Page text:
Description: Background and aims Nanoparticles and colloids affect the mobilisation and availability of phosphorus for plants and microorganisms in soils. We aimed to give a description of colloid sizes and composition from forest soil profiles and to evaluate the size-related quality of colloids for P fixation. Methods We investigated the size-dependent elemental composition and the P content of water-dispersible colloids (WDC) isolated from five German (beech-dominated) forest soil profiles of varying bulk soil P content by field-flow fractionation (FFF) coupled to various detectors. Results Three size fractions of WDC were separated: (i) nanoparticles 25 nm (NP) rich in C.sub.org, (ii) fine colloids (25 nm-240 nm; FC) composed mainly of C.sub.org, Fe and Al, probably as associations of Fe- and Al- (hydr)oxides and organic matter, and (iii) medium-sized colloids (240 nm-500 nm; MC), rich in Fe, Al and Si, indicating the presence of phyllosilicates. The P concentration in the overall WDC was up to 16 times higher compared to the bulk soil. The NP content decreased with increasing soil depth while the FC and MC showed a local maximum in the mineral topsoil due to soil acidification, although variant distributions in the subsoil were observed. NP were of great relevance for P binding in the organic surface layers, whereas FC- and MC-associated P dominated in the Ah horizon. Conclusion The nanoparticles and colloids appeared to be of high relevance as P carriers in the forest surface soils studied, regardless of the bulk soil P content.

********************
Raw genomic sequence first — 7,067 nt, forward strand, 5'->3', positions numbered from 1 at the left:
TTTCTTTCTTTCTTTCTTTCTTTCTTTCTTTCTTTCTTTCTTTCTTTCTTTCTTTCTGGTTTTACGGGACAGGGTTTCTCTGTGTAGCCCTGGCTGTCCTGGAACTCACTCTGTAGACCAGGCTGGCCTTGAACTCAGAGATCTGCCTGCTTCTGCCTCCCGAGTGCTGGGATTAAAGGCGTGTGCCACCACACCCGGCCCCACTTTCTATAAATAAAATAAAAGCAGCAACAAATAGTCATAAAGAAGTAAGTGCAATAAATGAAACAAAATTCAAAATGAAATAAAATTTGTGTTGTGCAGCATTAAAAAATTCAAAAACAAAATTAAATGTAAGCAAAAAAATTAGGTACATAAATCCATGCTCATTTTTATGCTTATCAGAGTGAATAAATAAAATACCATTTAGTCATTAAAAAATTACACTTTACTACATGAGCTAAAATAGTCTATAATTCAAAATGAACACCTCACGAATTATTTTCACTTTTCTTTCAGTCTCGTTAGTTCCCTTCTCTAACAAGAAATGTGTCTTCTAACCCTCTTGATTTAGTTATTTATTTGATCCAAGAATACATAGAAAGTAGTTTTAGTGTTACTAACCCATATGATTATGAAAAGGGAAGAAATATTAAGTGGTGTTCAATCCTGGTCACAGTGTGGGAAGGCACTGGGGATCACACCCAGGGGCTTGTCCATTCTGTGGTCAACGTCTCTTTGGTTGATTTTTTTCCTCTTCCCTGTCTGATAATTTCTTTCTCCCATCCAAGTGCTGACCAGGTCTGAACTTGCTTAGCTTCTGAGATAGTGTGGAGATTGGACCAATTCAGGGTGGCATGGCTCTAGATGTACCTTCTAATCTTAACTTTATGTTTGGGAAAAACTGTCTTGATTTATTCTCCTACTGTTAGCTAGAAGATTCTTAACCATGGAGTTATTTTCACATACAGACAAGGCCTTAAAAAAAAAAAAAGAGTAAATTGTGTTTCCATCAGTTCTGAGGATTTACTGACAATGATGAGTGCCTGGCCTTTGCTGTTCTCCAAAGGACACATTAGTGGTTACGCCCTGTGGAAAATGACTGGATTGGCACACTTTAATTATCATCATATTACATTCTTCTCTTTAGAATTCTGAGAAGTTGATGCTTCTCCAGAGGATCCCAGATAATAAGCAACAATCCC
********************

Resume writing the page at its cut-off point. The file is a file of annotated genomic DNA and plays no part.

Keywords: Colloids ; Field-flow fractionation ; Forest soil ; Nanoparticles ; Phosphorus
    ISSN: 0032-079X
    E-ISSN: 1573-5036